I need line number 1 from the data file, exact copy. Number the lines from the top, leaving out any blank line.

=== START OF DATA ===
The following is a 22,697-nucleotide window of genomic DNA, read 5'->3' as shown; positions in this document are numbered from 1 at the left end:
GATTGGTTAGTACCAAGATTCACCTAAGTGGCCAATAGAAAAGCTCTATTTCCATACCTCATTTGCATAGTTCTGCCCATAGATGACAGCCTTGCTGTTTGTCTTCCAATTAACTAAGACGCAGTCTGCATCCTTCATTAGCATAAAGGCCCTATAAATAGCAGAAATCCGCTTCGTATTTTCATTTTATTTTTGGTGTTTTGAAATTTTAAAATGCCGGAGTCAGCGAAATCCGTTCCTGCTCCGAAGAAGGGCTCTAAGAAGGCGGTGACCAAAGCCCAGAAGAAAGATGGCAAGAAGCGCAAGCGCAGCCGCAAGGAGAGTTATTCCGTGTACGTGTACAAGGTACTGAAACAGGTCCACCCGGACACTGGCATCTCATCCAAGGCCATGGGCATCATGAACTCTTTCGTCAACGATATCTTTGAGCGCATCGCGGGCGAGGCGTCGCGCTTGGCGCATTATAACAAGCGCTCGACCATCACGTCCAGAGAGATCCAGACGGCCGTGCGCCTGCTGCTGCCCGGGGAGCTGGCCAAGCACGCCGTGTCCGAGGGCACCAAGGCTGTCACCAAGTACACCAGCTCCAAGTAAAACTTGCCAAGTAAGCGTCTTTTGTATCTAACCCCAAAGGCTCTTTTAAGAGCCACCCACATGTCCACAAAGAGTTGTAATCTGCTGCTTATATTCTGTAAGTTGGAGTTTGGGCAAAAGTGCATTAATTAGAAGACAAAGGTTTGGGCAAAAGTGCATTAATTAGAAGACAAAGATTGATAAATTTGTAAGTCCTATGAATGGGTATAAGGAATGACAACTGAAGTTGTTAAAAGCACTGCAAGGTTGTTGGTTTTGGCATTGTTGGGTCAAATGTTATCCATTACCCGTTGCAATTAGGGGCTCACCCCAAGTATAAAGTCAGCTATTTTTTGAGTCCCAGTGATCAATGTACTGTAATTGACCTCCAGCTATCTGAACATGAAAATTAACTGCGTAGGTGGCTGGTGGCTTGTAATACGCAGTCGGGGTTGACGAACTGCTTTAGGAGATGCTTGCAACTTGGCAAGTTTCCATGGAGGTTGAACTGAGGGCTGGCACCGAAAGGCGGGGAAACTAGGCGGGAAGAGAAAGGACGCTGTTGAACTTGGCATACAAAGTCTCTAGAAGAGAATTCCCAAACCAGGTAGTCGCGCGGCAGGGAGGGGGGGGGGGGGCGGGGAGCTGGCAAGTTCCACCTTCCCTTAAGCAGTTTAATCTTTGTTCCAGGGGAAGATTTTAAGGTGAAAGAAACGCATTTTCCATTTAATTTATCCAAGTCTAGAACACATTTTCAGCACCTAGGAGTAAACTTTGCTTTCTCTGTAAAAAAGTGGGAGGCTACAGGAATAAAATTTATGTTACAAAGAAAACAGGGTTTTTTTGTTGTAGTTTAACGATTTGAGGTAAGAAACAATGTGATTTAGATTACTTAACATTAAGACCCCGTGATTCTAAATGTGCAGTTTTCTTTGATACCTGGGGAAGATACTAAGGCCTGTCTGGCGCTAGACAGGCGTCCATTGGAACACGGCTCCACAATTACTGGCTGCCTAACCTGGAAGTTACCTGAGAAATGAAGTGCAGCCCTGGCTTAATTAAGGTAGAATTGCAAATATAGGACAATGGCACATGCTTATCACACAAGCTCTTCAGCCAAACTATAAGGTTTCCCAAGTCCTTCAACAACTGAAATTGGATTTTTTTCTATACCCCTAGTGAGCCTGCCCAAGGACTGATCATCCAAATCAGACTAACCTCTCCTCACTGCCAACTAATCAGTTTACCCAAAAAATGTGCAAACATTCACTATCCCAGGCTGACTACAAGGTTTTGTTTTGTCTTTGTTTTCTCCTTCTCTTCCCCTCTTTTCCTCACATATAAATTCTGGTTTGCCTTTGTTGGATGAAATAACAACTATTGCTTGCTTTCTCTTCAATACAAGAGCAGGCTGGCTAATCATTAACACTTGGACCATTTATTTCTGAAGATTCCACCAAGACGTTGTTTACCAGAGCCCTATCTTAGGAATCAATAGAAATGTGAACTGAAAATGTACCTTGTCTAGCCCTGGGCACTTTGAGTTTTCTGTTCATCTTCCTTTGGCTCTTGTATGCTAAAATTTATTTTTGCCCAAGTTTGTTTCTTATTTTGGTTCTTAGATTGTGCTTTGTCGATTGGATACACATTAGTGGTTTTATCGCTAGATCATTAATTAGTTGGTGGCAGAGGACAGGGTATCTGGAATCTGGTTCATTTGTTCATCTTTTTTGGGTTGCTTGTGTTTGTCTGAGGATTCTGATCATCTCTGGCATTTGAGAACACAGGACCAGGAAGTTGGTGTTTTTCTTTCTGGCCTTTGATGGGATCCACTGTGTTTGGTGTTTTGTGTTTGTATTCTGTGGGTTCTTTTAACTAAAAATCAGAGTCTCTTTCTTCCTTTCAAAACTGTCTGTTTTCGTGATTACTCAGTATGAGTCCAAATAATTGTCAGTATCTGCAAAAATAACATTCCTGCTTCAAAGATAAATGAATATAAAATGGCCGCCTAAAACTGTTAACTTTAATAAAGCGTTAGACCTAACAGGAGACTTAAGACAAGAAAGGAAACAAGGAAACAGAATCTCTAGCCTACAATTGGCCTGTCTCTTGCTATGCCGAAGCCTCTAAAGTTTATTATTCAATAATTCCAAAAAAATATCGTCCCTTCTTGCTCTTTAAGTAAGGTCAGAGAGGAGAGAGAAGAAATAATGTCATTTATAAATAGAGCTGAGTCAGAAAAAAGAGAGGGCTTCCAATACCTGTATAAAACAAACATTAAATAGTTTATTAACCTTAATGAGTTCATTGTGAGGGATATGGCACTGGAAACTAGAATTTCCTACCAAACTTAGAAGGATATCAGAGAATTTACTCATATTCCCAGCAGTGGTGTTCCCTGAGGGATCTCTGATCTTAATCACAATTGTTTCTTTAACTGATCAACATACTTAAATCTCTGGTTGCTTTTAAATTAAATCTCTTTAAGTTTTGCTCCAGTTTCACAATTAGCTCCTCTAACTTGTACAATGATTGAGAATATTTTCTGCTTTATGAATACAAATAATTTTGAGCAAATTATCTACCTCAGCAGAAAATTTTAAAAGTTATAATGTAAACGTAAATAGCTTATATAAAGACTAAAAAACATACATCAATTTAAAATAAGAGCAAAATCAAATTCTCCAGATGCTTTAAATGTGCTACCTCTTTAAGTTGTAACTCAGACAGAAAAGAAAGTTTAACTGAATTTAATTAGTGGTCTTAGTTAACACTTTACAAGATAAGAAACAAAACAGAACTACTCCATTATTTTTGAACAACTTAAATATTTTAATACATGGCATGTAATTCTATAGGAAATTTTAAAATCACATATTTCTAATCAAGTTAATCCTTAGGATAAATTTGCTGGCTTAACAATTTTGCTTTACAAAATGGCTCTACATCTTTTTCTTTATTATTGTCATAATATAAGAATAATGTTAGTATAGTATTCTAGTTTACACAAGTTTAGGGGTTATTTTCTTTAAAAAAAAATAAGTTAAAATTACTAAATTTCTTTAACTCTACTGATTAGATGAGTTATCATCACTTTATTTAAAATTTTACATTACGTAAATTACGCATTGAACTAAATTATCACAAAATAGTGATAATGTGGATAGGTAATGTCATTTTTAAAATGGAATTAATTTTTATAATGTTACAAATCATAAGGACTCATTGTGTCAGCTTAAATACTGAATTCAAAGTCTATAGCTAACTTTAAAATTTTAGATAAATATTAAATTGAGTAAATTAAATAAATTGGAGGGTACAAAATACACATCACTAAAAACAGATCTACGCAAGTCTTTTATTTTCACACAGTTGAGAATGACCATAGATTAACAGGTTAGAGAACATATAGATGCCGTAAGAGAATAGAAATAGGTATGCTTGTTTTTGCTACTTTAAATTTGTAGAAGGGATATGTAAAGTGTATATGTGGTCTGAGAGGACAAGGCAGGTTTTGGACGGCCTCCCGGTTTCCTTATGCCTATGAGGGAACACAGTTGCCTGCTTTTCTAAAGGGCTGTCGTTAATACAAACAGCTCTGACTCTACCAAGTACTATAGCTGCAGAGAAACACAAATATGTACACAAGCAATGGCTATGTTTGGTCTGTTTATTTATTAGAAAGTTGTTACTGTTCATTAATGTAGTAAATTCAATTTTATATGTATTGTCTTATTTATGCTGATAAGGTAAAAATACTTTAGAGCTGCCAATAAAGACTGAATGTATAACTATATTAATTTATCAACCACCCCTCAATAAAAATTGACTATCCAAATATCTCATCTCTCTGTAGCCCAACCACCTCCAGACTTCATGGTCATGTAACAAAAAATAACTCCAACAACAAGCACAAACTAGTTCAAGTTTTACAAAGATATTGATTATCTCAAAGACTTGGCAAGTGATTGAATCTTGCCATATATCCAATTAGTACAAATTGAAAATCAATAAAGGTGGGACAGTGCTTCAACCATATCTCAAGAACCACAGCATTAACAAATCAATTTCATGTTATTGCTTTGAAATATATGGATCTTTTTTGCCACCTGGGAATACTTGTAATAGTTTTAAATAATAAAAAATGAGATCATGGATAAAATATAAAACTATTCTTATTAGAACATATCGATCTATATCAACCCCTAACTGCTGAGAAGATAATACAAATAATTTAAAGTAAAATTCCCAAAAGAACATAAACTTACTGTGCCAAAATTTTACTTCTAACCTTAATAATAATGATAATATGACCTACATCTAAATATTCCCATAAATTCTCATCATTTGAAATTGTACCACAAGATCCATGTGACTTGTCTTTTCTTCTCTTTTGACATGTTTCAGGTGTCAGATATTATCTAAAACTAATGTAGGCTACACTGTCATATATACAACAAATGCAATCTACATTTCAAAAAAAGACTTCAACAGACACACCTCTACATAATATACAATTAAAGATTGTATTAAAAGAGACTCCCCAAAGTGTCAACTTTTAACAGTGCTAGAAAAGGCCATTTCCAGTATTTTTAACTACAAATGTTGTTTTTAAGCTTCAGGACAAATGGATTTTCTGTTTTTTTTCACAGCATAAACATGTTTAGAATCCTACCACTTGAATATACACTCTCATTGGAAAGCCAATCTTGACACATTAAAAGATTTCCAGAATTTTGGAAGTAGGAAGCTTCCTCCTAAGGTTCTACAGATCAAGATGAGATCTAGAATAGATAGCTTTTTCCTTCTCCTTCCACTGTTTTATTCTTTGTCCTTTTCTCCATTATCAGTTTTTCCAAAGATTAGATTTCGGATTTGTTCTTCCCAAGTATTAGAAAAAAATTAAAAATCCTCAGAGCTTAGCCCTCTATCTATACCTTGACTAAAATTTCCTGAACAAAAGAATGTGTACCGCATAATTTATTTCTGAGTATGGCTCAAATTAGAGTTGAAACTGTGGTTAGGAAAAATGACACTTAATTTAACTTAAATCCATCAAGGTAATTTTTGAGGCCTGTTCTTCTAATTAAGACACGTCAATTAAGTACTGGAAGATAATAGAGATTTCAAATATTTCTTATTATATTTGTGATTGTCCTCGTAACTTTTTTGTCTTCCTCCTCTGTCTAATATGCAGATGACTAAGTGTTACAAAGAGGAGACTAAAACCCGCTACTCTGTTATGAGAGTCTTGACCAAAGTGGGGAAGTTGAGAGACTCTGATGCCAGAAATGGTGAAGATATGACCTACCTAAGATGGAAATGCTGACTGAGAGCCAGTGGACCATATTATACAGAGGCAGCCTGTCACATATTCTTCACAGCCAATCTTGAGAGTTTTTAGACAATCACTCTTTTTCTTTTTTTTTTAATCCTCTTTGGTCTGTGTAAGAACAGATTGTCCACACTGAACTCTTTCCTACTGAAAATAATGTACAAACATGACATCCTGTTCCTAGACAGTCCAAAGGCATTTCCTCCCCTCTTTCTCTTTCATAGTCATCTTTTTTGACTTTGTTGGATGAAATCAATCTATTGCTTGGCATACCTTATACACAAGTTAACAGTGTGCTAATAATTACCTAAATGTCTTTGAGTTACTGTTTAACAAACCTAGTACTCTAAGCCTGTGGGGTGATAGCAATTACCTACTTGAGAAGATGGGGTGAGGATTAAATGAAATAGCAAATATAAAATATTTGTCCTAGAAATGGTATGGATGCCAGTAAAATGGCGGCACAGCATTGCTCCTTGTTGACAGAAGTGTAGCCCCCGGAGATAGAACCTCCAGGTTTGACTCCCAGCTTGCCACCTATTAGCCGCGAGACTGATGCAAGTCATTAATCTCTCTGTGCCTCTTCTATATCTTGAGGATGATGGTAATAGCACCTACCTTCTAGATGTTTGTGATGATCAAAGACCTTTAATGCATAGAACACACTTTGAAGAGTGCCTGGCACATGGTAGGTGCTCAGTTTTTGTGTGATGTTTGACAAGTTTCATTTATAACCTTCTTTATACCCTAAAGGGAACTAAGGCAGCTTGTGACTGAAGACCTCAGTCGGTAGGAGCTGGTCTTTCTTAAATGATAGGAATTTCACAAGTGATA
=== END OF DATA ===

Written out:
The following is a 22,697-nucleotide window of genomic DNA, read 5'->3' as shown; positions in this document are numbered from 1 at the left end: